I've been meaning to pick up this book for awhile, and finally requested it from the library and got started reading.
I knew it would be a tough read (pretty emotional and overwhelming at times), and now that I'm half way through, I'm totally hooked. It's obviously quite historical, but reads like a good novel. Just one you have to pay close attention to as not to miss dates and important facts!
It's quite unsettling to read about the fate of type 1 diabetics less than 100 years ago....before the discovery of insulin it was basically a death sentence. The doctors described in the book figured out ways to prolong children's lives (by months or in rare cases years) by starving them, and that was the best they could do.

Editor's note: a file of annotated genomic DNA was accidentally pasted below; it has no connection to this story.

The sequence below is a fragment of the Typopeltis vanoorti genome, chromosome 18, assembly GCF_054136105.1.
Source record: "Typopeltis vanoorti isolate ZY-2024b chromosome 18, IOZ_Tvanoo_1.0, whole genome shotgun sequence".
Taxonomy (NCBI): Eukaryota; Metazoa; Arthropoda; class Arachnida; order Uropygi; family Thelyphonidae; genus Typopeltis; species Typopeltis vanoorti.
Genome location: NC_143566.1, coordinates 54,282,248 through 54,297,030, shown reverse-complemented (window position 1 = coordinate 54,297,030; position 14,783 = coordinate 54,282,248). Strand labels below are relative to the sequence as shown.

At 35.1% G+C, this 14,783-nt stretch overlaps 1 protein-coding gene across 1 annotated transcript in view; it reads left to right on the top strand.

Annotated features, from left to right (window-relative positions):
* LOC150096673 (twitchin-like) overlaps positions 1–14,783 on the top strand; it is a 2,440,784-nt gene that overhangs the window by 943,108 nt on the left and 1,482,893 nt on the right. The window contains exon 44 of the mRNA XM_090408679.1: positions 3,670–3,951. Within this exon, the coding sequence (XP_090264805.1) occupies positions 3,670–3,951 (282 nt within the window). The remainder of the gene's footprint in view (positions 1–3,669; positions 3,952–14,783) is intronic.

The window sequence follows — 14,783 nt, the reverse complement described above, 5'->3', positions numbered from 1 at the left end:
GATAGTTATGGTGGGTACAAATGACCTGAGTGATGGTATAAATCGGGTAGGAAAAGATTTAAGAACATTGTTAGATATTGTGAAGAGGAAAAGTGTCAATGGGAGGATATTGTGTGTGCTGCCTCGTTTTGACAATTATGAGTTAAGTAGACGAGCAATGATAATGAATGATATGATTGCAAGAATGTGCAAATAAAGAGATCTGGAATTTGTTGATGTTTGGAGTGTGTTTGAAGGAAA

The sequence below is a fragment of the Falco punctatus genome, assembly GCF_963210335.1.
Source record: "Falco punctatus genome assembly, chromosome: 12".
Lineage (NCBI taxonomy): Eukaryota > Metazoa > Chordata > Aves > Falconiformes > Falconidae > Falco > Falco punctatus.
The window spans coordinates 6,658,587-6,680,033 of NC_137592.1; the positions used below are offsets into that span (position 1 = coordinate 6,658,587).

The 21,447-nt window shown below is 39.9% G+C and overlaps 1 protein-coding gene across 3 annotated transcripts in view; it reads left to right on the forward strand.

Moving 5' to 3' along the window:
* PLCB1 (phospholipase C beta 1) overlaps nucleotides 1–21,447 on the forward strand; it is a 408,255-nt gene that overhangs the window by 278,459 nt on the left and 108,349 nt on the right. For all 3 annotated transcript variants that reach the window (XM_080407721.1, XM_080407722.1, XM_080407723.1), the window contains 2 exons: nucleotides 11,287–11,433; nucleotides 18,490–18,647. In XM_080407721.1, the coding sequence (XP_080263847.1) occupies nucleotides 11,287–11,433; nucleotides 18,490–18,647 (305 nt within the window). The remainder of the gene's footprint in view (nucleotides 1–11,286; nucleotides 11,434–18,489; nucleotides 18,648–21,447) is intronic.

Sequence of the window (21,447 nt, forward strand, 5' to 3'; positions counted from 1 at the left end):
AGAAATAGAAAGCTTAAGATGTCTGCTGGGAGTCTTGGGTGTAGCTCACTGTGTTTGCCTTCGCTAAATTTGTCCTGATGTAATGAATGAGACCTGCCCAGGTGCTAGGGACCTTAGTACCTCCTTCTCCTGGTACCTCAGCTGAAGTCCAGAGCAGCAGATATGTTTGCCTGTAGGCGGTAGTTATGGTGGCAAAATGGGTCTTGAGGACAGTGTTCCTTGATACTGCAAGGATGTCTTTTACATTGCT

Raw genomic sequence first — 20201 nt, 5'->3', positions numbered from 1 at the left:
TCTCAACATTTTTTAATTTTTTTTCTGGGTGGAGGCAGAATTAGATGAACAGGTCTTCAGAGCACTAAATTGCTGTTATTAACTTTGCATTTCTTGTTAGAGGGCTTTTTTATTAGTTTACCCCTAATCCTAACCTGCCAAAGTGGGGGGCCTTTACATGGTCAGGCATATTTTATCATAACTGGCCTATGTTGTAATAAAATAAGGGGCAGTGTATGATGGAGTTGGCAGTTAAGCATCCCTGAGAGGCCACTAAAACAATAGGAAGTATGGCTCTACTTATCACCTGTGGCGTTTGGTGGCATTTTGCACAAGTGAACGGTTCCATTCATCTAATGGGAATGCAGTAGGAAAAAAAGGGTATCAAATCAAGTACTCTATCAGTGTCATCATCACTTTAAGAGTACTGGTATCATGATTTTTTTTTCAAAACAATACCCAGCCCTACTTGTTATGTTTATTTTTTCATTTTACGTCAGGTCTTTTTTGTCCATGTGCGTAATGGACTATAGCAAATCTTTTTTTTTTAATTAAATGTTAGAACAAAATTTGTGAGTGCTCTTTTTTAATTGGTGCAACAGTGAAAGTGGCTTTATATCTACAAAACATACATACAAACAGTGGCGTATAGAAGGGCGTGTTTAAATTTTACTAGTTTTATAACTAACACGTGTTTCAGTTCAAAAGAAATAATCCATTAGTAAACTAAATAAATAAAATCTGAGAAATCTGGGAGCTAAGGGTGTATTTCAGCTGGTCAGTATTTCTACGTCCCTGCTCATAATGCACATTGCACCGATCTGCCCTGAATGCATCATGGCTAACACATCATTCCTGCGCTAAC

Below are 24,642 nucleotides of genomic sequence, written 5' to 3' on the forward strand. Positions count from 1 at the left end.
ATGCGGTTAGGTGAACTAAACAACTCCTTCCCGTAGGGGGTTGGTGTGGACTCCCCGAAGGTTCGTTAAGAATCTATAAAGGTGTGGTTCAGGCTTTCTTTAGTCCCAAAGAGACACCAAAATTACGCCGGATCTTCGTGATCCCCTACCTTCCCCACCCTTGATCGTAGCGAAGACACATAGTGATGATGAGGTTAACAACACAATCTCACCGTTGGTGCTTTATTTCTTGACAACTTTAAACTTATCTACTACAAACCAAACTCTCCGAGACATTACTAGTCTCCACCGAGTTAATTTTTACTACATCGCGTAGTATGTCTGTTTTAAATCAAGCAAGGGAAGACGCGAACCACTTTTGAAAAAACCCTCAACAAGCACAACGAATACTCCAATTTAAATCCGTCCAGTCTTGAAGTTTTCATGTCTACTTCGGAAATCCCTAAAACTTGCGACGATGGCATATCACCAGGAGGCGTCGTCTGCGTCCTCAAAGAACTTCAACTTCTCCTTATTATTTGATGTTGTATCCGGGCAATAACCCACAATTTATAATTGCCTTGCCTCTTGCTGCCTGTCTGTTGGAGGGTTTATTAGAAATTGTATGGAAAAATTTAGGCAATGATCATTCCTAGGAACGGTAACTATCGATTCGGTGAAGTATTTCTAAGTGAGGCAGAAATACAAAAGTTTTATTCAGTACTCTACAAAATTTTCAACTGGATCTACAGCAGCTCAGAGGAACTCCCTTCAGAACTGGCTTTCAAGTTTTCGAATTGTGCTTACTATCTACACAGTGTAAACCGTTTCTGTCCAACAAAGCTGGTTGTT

Then along came Dr. Frederick Banting (and a lot of other gifted people who funded him and worked with him). He followed a hunch and worked in horrible conditions to see through an idea that he thought would work. It did--and I'm just getting to the good part!
It also tells the story of Elizabeth Hughes, the daughter of Secretary of State Charles Hughes. She was one of the first people to be effectively treated with insulin, and went on to do amazing things with her life.
I highly recommend this to anyone who has an interest in diabetes, or even just an amazing story. I'm beyond grateful that so many years ago there were enough people not willing to give up on something so very important. Insulin is not a cure, but it is a life saver.